Perfectionist. Always focused on his vision. Might have overpromised here and there, but he himself admitted that he’s a work in progress as a CEO.
Nothing personal against his employees, but can fire them on the spot. His road to success was never straight, never easy, and probably the reason why he’s among the select few.
While reading, I can’t help but expect that he’ll have marital problems (sorry) with the way he treats his work (or more of passion) vis-a-vis the limited time he spends with his wife and family (not to mention the stress). Can’t help but draw parallelisms with Steve Jobs (on his relationships plus the technological visionary gifts they both possessed).
Here are some quotable quotes from the book:

Inside of every Ford were dozens of computing systems made by different companies that all had to speak to each other and work as one. It was a mess of complexity that had evolved over time, and simplifying the situation would prove near impossible at this point, especially for a company like Ford, which needed to pump out hundreds of thousands of cars per year and could not afford to stop and reboot. Tesla, by contrast, got to start from scratch and make its own software the focus of the Model S.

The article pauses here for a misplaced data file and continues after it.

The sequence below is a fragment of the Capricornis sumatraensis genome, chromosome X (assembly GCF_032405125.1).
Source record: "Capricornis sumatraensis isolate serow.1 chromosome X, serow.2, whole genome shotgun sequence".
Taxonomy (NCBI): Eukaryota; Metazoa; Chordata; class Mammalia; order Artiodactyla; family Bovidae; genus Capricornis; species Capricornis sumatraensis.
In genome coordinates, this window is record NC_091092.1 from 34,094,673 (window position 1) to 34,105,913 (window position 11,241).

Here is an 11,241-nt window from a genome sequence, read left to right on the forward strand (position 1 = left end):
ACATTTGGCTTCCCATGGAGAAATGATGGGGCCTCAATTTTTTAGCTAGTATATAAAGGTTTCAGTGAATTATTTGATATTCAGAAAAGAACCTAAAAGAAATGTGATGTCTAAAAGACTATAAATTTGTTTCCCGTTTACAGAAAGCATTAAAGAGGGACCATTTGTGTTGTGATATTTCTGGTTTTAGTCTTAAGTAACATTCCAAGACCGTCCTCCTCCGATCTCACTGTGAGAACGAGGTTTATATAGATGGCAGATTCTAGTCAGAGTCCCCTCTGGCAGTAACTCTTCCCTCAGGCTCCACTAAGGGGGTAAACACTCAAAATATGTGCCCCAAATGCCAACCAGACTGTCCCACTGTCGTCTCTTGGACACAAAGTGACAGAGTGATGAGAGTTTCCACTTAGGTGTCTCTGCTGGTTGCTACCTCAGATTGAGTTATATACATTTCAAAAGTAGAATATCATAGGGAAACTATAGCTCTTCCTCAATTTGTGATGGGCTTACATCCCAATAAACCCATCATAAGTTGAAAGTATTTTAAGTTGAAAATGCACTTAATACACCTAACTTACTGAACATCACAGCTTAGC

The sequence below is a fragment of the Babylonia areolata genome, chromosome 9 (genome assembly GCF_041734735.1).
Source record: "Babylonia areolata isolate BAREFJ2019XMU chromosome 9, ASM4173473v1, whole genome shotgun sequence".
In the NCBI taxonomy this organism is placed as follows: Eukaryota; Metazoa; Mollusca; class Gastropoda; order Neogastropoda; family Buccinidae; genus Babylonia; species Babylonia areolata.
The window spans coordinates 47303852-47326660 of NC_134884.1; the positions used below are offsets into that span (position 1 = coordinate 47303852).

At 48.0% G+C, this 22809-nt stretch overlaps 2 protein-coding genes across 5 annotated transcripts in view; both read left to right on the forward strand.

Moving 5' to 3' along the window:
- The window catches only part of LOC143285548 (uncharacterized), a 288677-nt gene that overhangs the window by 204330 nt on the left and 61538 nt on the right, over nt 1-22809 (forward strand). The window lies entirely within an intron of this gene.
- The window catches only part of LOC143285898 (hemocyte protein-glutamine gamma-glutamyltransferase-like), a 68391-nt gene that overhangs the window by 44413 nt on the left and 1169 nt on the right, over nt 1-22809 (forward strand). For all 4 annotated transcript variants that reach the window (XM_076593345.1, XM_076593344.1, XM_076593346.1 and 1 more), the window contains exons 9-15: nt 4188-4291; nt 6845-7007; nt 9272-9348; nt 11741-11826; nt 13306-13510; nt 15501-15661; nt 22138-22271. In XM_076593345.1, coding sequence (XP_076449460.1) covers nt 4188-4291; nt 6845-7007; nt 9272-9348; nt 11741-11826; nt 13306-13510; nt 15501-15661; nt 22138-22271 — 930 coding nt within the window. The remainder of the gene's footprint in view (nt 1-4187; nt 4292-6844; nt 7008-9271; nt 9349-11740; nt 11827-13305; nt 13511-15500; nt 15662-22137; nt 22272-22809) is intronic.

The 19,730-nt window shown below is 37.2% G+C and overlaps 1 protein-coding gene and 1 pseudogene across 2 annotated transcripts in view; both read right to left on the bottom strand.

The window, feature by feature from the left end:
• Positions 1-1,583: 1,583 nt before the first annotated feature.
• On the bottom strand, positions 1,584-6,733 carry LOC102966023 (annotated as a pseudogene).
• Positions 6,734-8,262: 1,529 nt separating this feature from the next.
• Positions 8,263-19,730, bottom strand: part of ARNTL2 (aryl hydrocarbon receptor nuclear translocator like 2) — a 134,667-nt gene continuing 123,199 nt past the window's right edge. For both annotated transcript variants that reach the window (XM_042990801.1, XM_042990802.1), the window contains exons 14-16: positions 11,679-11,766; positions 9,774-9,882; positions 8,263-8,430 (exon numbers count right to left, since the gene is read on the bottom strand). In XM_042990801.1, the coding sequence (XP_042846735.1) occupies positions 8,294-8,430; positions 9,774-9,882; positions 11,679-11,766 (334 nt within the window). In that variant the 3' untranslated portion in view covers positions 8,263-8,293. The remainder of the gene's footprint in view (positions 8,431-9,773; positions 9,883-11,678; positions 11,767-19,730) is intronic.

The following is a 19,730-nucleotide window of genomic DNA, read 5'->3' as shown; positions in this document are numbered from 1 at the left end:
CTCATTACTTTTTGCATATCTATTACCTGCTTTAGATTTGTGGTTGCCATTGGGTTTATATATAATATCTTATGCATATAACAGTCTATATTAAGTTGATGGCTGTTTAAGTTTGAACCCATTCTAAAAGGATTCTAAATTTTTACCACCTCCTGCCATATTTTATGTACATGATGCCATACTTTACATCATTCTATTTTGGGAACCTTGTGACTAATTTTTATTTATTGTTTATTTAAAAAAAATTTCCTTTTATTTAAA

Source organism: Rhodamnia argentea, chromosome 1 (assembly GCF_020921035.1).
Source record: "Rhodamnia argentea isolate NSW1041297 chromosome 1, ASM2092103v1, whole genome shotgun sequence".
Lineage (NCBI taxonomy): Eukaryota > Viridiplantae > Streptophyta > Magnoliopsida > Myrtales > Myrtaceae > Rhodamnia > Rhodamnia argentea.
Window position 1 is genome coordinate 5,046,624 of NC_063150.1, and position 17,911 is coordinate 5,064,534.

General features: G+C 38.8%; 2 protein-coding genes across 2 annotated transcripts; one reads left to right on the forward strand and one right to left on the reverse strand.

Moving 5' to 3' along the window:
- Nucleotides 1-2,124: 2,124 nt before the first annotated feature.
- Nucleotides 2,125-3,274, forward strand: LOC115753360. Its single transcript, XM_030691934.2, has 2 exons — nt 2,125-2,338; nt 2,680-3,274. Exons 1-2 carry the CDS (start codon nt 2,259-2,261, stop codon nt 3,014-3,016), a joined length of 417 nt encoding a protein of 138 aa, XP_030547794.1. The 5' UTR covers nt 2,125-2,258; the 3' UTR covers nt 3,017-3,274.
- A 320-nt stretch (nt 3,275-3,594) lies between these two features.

The way Elon talks about this is that you always need to start with the first principles of a problem. What are the physics of it? How much time will it take? How much will it cost? How much cheaper can I make it? There’s this level of engineering and physics that you need to make judgments about what’s possible and interesting. Elon is unusual in that he knows that, and he also knows business and organization and leadership and governmental issues.

Musk speaks about the cars, solar panels, and batteries with such “passion that it’s easy to forget they are more or less sideline projects. He believes in the technologies to the extent that he thinks they’re the right things to pursue for the betterment of mankind. They’ve also brought him fame and fortune. Musk’s ultimate goal, though, remains turning humans into an interplanetary species. This may sound silly to some, but there can be no doubt that this is Musk’s raison d’être. Musk has decided that man’s survival depends on setting up another colony on another planet and that he should dedicate his life to making this happen.